The Manifestations of Shiva
Be attached to Him, who is without attachment.
Hold on to that attachment.
Then only will you be able to leave other attachments.
Normally one does not associate Shiva with incarnations but it is a fact that he has taken many manifestations at the behest of his devotees. We shall now try to describe a few of them. One of the incarnations of Lord Vishnu was the man-lion, Narasimha. After he had killed the demon Hiranyakashipu, it is said that his fury did not abate and the entire world trembled with fear at the fire of destruction emanating from his mouth. The gods approached Shiva and begged him to intervene. So Shiva took on the fierce form called Sharabha. He looked like a gigantic bird with an enormous, curved beak and huge wings. His fangs jutted out and his neck was black. He had powerful arms and four legs and adamantine claws. His three eyes were wide and blazing like the fires of destruction at the end of the world. Like a vulture seizing a serpent, the creature caught hold of the Narasimha in its claws and killed him.
Shiva assumed his own form and said, “Just as there is no change in constitution when milk is poured into milk or water into water, so also Vishnu and I are one and it makes no difference whether I kill him or he kills me. In actual fact we are both immortals and neither of us can be killed. It is only our lila. Like actors who don different costumes to amuse the spectators, we play different roles for the sake of our devotees.”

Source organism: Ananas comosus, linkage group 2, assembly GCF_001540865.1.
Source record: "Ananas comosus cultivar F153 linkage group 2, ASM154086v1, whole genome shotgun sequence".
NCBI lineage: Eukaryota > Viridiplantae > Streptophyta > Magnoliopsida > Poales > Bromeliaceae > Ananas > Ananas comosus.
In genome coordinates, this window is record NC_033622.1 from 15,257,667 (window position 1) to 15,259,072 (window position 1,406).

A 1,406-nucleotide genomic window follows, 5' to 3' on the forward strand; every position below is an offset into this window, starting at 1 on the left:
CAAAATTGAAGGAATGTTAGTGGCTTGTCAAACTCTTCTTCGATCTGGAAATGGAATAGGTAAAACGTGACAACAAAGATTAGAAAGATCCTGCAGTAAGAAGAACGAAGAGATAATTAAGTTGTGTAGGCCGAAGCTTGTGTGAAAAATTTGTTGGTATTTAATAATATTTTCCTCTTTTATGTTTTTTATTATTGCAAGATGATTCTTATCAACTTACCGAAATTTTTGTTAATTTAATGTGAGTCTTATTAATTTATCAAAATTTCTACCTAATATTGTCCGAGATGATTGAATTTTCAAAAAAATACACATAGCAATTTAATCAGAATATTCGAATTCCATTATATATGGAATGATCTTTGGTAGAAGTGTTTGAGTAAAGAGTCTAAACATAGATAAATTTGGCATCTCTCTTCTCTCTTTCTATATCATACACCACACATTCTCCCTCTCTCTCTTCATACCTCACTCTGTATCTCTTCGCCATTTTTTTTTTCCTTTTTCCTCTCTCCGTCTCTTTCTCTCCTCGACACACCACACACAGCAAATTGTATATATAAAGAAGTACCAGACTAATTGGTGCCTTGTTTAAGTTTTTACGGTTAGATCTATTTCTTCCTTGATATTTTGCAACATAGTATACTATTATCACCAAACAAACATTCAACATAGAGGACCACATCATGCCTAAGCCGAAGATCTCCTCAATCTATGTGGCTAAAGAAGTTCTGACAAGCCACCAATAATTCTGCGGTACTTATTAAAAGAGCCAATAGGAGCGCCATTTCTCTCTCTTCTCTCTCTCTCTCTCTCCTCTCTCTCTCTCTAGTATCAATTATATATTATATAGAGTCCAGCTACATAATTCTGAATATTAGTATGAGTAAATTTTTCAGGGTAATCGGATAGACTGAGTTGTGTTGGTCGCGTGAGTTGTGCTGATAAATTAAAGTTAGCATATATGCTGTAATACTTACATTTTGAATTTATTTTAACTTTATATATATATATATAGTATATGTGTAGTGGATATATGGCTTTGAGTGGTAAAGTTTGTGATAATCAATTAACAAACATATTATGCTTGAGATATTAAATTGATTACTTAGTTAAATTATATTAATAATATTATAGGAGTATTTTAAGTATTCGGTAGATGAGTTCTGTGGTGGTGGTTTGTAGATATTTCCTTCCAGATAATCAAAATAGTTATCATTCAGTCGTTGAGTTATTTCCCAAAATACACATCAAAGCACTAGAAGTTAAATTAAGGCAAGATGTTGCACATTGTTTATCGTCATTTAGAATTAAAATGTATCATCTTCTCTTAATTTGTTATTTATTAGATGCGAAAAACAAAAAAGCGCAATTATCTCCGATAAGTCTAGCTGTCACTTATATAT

Another delightful manifestation of Lord Shiva is Kirata, the hunter. The Pandavas and Arjuna in particular, were all devotees of Shiva. Their cousins, the Kauravas, exiled them to the forest. At that time Lord Krishna came to them and advised Arjuna to make the best use of his time in the forest by placating Lord Shiva and asking for his powerful missile, the Pasupata. With this weapon Arjuna would be able to defeat the Kauravas in the battle, which Krishna knew to be inevitable.